## Creating Your Own Equations Using the Editor

To create an equation using the editor, first of all access the equation editor.

You'll see this: This editor uses the Latex markup language. If you already know Latex, you can simply enter your equations in Latex.

If you don't know Latex, don't worry, you can use the buttons found on top of the editor. This is really easy. Once you learn how to use them, you'll be creating good-looking equations quickly, not just for your submissions, but for anything where you need equations.

I'll demonstrate how to create equations with fractions, limits, derivatives and integrals.

### Creating an Equation with Fractions

To create a fraction, click the fraction button: A menu will appear when you put the mouse over the button, but ignore it now. After you click the button you will see this: After the word frac we have two pairs of brackets. Inside the first bracket goes the numerator, and inside the second bracket the denominator. So, for example: You can see the preview there.

Now, what if we want x squared or x cubed (or any power)? We just write x followed by the symbol ^ and the power we want. For example: Now, we can turn that into an equation. I'll add another fraction by first writing + after the first fraction and clicking the fraction button again: Now, I enter the second fraction, followed by an = and another fraction: And there we have a nice looking equation.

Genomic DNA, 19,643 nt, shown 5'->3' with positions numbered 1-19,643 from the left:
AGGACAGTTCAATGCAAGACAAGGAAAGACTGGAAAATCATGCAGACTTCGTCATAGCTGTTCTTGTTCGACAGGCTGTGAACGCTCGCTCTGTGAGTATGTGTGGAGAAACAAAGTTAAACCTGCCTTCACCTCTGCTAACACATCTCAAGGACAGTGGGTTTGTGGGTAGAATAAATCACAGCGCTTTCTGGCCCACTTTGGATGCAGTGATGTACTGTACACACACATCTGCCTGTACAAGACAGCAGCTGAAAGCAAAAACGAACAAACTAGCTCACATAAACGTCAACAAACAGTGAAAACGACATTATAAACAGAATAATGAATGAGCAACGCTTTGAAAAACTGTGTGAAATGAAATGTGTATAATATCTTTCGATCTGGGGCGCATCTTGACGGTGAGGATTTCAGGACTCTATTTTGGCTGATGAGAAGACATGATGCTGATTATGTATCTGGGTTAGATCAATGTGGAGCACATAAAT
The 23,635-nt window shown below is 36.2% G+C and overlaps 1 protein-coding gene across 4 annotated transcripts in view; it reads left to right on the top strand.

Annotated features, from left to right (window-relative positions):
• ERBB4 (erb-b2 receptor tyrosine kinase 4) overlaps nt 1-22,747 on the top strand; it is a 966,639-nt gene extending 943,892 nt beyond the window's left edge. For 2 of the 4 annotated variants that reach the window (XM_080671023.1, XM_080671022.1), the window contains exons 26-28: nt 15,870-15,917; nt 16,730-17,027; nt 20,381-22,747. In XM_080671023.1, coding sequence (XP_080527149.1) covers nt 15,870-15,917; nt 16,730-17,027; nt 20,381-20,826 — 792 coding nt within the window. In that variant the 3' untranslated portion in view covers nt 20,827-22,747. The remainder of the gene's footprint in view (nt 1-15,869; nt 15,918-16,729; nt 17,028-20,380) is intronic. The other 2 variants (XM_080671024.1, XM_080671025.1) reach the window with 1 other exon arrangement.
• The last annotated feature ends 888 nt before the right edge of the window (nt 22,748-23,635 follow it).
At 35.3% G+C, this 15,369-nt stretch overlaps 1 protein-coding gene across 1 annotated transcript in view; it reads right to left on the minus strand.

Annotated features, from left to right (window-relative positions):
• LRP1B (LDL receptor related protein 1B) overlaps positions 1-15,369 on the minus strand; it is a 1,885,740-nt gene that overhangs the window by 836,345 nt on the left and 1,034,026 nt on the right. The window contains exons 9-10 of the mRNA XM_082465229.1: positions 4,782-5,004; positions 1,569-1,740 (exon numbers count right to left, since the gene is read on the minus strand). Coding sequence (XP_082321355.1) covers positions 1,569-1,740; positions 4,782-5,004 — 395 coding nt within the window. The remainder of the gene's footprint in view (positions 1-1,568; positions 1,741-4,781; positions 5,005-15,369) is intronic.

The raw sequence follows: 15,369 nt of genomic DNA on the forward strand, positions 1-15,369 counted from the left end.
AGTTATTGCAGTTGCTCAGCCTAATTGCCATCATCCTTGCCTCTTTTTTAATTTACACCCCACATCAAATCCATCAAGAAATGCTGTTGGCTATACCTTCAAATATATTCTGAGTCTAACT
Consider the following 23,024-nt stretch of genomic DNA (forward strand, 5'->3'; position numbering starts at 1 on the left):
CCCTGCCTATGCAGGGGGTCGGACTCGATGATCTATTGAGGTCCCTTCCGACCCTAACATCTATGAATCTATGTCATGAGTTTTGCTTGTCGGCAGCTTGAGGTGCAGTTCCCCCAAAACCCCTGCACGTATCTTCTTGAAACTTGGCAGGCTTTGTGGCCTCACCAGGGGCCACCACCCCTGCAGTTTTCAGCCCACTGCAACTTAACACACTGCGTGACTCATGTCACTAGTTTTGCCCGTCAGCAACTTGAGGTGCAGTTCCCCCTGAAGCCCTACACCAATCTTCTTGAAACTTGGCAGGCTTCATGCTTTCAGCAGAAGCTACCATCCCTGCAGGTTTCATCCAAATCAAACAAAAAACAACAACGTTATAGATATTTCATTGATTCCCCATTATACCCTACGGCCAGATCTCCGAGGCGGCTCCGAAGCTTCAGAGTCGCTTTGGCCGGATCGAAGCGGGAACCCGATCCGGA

### Saving the Equation

If you plan to use the equation on a submission or anywhere else, you need to save the equation on your computer.

To do that, simply righ-click the preview image and select "Save picture As". This will be saved as a .gif image. If the .latex extension appears, select the option of saving it as "any file" and write the .gif extension yourself.

### Creating Limits, Derivatives and Integrals

To create a limit, move the mouse over the integral button. A drop down menu will appear and select the limit button: Between the brackets input the variable. After that we usually need to write an arrow. Here we need a little trick. To input an arrow just write "\rightarrow". So, for example: After that you can write the function: To write a derivative in Leibniz notation, click the derivative button that appears when you move your mouse over the fraction button: After all that code that appears you can write the function. So, for example: To use "prime notation", simply use the prime symbol in your keyboard: Now, to create an indefinite integral, just click the integral button: Then you can input the function. For example, the integral of a fraction: If you need to use radicals, there's also a button for them: So, for example: